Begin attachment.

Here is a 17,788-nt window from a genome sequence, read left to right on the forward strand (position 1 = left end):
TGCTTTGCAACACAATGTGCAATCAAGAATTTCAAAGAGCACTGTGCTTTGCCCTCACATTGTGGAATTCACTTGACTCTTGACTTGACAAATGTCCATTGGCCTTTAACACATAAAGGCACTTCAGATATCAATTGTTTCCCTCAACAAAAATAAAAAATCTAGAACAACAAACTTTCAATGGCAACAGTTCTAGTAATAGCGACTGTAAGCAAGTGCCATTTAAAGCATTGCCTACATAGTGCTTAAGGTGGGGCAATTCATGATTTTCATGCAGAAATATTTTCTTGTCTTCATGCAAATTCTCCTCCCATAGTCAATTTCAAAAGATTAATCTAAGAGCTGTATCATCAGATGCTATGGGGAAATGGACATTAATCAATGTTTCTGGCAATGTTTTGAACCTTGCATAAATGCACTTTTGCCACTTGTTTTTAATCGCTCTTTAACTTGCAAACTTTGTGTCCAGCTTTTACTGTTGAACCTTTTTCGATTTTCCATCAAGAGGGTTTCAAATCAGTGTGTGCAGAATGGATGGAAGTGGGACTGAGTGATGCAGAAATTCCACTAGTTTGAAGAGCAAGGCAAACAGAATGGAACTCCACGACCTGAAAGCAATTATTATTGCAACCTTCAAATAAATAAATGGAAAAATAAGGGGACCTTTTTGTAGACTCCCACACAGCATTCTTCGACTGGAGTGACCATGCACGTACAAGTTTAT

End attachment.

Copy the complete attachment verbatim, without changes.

Here is a 17,788-nt window from a genome sequence, read left to right on the forward strand (position 1 = left end):
TGCTTTGCAACACAATGTGCAATCAAGAATTTCAAAGAGCACTGTGCTTTGCCCTCACATTGTGGAATTCACTTGACTCTTGACTTGACAAATGTCCATTGGCCTTTAACACATAAAGGCACTTCAGATATCAATTGTTTCCCTCAACAAAAATAAAAAATCTAGAACAACAAACTTTCAATGGCAACAGTTCTAGTAATAGCGACTGTAAGCAAGTGCCATTTAAAGCATTGCCTACATAGTGCTTAAGGTGGGGCAATTCATGATTTTCATGCAGAAATATTTTCTTGTCTTCATGCAAATTCTCCTCCCATAGTCAATTTCAAAAGATTAATCTAAGAGCTGTATCATCAGATGCTATGGGGAAATGGACATTAATCAATGTTTCTGGCAATGTTTTGAACCTTGCATAAATGCACTTTTGCCACTTGTTTTTAATCGCTCTTTAACTTGCAAACTTTGTGTCCAGCTTTTACTGTTGAACCTTTTTCGATTTTCCATCAAGAGGGTTTCAAATCAGTGTGTGCAGAATGGATGGAAGTGGGACTGAGTGATGCAGAAATTCCACTAGTTTGAAGAGCAAGGCAAACAGAATGGAACTCCACGACCTGAAAGCAATTATTATTGCAACCTTCAAATAAATAAATGGAAAAATAAGGGGACCTTTTTGTAGACTCCCACACAGCATTCTTCGACTGGAGTGACCATGCACGTACAAGTTTAT